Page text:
Talks on Writing English, Volume 1

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Houghton, Mifflin, 1896 - English language
 

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Page 250 - The figure of that first ancestor, invested by family tradition with a dim and dusky grandeur, was present to my boyish imagination as far back as I can remember. It still haunts me, and induces a sort of home-feeling with the past, which I scarcely claim in reference to the present phase of the town.
Page 129 - The conjurer juggles with two oranges, and our pleasure in beholding him springs from this, that neither is for an instant overlooked or sacrificed. So with the writer. His pattern, which is to please the supersensual ear, is yet addressed, throughout and first of all, to the demands of logic. Whatever be the obscurities, whatever the intricacies of the argument, the neatness of the fabric must not suffer, or the artist has been proved unequal to his design. And, on the other hand, no form of words...
Page 61 - Thou shalt come to thy grave in a full age, Like as a shock of corn cometh in in his season.
Page 143 - Hast thou a charm to stay the morning-star In his steep course? So long he seems to pause On thy bald awful head, O sovran BLANC, The Arve and Arveiron at thy base Rave ceaselessly; but thou, most awful Form! Risest from forth thy silent sea of pines, How silently! Around thee and above Deep is the air and dark, substantial, black, An ebon mass: methinks thou piercest it, As with a wedge! But when I look again...
Page 12 - ALL through my boyhood and youth, I was known and pointed out for the pattern of an idler ; and yet I was always busy on my own private end, which was to learn to write. I kept always two books in my pocket, one to read, one to write in. As I walked, my mind was busy fitting what I saw with appropriate words ; when I sat by the roadside, I would either read, or a pencil and a penny version-book would be in my hand, to note down the features of the scene or commemorate some halting stanzas. Thus I...
Page 208 - A Conversation Between I. Compton-Bwnett and M. Jourdain', Orion (1945) . THE NOVELIST'S CHARACTERS MUST BE REAL TO HIM But the novelist has other aims than the elucidation of his plot. He desires to make his readers so intimately acquainted with his characters that the creations of his brain should be to them speaking, moving, living, human creatures.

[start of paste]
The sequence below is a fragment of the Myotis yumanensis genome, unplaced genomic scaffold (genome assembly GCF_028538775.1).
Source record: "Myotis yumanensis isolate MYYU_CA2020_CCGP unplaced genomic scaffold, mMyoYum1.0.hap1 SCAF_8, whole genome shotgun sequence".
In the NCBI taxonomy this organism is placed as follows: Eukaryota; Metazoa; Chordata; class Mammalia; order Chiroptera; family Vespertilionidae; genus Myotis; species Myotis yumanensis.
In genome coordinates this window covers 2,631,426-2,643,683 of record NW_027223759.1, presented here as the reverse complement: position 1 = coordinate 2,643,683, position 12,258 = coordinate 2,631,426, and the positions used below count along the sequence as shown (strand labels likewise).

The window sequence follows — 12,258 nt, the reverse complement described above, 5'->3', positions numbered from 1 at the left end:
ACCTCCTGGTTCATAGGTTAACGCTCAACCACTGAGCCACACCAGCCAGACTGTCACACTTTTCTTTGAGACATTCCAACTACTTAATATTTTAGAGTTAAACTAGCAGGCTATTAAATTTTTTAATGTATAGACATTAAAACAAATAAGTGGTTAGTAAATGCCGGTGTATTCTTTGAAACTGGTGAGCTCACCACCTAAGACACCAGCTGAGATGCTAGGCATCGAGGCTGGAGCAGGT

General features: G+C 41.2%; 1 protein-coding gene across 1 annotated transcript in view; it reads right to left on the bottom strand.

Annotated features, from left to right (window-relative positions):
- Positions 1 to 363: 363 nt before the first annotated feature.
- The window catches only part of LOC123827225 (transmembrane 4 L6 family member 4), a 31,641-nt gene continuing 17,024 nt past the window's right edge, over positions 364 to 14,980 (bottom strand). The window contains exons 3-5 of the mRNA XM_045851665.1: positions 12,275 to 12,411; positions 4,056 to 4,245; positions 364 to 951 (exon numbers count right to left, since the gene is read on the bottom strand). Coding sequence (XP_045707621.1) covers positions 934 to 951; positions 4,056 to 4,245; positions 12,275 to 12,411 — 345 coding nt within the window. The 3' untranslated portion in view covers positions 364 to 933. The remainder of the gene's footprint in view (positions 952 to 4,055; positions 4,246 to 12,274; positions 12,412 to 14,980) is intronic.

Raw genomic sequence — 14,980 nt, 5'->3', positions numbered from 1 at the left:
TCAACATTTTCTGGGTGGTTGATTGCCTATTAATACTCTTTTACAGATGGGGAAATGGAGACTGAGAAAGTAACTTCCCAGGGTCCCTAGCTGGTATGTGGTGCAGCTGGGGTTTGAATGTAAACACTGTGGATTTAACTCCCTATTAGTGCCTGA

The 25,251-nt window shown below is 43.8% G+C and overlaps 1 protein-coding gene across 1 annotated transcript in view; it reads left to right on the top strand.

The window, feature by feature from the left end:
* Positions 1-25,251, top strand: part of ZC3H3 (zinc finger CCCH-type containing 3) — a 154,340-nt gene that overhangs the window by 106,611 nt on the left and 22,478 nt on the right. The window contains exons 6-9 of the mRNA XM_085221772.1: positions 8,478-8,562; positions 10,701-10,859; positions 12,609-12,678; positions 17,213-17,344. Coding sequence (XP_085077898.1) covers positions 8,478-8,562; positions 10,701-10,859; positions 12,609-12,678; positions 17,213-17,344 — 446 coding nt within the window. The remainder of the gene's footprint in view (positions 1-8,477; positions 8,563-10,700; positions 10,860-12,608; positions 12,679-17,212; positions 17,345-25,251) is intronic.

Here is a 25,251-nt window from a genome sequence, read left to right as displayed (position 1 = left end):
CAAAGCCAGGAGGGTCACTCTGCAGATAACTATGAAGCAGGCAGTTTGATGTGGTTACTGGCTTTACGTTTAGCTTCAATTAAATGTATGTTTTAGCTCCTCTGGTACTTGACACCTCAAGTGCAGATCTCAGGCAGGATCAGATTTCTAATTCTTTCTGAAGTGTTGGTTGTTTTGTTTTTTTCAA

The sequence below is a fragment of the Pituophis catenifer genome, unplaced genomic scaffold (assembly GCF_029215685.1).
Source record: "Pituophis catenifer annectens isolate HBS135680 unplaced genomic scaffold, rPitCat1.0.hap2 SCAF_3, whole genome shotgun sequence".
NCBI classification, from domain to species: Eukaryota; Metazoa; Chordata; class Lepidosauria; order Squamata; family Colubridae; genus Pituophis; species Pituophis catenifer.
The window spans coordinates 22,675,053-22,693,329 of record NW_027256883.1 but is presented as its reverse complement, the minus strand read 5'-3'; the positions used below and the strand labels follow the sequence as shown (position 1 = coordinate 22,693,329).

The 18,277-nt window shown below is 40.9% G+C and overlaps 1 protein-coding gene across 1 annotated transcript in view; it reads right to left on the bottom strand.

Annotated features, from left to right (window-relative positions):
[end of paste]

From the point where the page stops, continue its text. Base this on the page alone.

Page 72 - The Puritan hated bearbaiting, not because it gave pain to the bear, but because it gave pleasure to the spectators.
Page 58 - Yet one tombstone served for both. All around, there were monuments carved with armorial bearings ; and on this simple slab of slate — as the curious investigator may still discern, and perplex himself with the purport — there appeared the semblance of an engraved escutcheon. It bore a device, a herald's wording of which might serve for a motto and brief description of our now concluded legend ; so sombre is it, and relieved only by one ever-glowing point of light gloomier than the shadow : —...
Page 58 - No more firing was heard at Brussels — the pursuit rolled miles away. Darkness came down on the field and city : and Amelia was praying for George, who was lying on his face, dead, with a bullet through his heart.
Page 38 - A close reasoner and a good writer in general may be known by his pertinent use of connectives. Read that page of Johnson ; you cannot alter one conjunction without spoiling the sense. It is a linked strain throughout. In your modern books, for the most part, the sentences in a page have the same connection with each other that marbles have in a bag ; they touch without adhering.

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